Summer is a time where many of us have that little bit of extra time in our schedule to do with as we please. For me, that means I finally get around to all of the things I have been wanting to do, but simply did not have enough time for during the rest of the year. AKA Goals, aspirations, book lists, exercise habits, eating habits, money budgeting, the list is endless. It seems like every day I find another thing to add to my summer goal list. The hard part, however, is actually creating the time and space to accomplish those things and do what you want to do. Life happens, you get tired and want to veg on the couch or sleep in that extra five minutes, and before you know it, the summer is over and it is back to a packed schedule and shorter days.
This summer, I am stepping up and not letting the long days pass me by. But, I did not realize how hard it is to form new habits. Sleep seems so much more vital in the morning than when I set my alarm the night before, and it seems so much easier to watch a quick show on Netflix (or maybe two, or three) than to read a couple chapters of that book, or my Bible.
Thankfully, quite a long time ago, I wrote this verse on a notecard and placed it on my wall. Normally I walk right past it, but today I paused and read it over again and thanked God for his sovereign timing and wisdom.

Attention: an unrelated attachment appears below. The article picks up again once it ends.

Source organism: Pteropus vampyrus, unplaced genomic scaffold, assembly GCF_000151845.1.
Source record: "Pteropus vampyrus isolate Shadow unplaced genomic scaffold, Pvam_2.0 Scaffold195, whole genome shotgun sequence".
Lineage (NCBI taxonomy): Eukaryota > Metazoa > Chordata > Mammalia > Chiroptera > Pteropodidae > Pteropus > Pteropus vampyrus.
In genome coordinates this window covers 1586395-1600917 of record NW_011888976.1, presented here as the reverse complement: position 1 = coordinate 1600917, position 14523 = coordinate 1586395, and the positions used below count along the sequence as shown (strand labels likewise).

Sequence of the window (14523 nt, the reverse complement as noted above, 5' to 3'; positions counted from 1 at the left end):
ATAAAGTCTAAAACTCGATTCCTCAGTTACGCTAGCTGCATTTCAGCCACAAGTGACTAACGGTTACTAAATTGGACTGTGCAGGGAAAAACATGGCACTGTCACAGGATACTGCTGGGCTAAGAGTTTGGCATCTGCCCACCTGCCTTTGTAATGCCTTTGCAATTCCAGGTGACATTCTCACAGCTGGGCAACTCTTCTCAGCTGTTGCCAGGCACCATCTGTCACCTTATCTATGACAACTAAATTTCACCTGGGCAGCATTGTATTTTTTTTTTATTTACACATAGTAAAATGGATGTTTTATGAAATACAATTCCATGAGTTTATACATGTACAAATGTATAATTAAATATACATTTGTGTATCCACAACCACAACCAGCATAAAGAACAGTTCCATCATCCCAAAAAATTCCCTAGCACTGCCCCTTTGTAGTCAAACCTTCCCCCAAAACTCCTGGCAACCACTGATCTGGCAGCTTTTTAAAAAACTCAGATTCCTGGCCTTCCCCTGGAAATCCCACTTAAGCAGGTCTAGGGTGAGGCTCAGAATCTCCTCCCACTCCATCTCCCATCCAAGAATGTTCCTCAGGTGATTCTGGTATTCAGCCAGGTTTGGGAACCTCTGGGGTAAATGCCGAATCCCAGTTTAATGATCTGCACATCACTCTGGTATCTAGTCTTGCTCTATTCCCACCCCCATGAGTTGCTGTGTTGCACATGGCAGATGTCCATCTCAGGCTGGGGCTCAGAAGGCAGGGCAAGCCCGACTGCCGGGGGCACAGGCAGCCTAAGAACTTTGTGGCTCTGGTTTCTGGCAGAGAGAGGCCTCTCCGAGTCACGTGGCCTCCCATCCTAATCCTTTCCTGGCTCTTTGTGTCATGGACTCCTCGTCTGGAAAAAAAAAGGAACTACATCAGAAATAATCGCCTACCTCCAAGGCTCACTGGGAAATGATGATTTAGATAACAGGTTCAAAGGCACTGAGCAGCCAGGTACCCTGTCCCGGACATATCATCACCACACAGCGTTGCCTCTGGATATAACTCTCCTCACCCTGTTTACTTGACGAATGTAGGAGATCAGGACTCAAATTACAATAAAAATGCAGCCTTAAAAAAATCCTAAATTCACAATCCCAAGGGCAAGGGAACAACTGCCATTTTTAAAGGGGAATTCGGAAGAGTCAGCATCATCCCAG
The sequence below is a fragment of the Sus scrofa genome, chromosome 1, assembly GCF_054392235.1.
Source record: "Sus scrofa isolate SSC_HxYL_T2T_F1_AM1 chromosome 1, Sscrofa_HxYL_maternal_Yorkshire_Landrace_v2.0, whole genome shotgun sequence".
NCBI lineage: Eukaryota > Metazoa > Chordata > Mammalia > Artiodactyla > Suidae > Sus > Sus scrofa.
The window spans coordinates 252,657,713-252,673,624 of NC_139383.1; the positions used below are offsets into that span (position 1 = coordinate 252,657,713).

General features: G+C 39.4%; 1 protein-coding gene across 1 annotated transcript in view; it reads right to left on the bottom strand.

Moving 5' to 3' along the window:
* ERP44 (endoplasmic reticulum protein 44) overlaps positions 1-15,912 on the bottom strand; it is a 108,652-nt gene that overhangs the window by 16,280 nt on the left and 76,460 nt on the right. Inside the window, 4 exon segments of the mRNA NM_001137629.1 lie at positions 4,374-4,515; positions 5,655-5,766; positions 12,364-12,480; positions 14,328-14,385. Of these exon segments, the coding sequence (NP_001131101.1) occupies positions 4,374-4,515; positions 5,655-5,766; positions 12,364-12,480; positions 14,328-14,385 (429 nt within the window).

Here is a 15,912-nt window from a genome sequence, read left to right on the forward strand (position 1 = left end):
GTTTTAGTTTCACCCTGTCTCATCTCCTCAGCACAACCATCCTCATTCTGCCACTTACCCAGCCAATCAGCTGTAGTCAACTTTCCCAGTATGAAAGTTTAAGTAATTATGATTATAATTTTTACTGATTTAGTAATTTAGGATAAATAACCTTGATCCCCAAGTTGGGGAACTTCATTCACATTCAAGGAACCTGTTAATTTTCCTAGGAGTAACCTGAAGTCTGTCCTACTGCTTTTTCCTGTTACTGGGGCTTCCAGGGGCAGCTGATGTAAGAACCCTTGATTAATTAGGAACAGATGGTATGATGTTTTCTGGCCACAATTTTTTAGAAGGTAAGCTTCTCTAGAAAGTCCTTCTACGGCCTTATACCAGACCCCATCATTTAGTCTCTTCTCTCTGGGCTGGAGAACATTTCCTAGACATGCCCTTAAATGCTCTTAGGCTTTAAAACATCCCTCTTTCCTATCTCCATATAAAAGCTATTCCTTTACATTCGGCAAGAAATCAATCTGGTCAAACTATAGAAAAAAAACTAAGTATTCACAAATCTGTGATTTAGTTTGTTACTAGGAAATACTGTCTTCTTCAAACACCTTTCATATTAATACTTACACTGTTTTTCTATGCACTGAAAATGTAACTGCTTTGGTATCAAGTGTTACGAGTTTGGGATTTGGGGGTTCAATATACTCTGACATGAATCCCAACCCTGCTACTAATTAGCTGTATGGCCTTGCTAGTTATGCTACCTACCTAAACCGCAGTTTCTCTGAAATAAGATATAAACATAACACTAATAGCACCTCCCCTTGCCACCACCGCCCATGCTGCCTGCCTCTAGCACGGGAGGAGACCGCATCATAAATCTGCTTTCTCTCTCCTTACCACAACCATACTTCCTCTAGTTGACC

No discipline seems pleasant at the time, but painful. Later on, however, it produces a harvest of righteousness and peace for those who have been trained by it.
I would encourage you to read Hebrews 11 and 12 in their entirety to fully understand the context and direction of the entire passage. Chapter 11 speaks of all the great people throughout the history of the Bible and chapter 12 goes on to encourage those in the present day to not give up. Now the content of this particular passage in chapter 12 discusses discipline as discipline in the form of hardship or similar to that of a father disciplining his child. Discipline is a part of training a child in the way he or she should go, meaning it is not always an act when the child misbehaves or makes a mistake, but a constant presence guiding and directing the path of that child to help him or her learn and grow to one day become a mature adult.
Sometimes God can give us the direction or desire and it is up to us to obey and take those steps of forming the habits that will set us up for success in what he wants to do in us and through us.
How are we able to do this?
Verses 2 and 3 tell us to look at the life of Jesus for our example of someone who did not give up and lived a life devoted and disciplined, because his eyes were focused on the joy set before him.
What is the result?
Like verse 11 above says, discipline produces a harvest of righteousness and peace.
Maybe the discipline you are experiencing is in the form of a trial, or maybe it is in the form of creating new habits to take you to the next level in your relationship with God or his call on your life. Whatever it may be, I encourage you to keep pressing on and take a look at the two verses following verse 11:
Therefore, strengthen your feeble arms and weak knees. “Make level paths for your feet,” so that the lame may not be disabled, but rather healed.
Hebrews 12:12-13 (NIV)
The discipline, that leveling of the paths for your feet, is worth it, the harvest of righteousness and peace is coming!
…to be continued…
This blog post is one of a two-part series about discipline and creating new habits.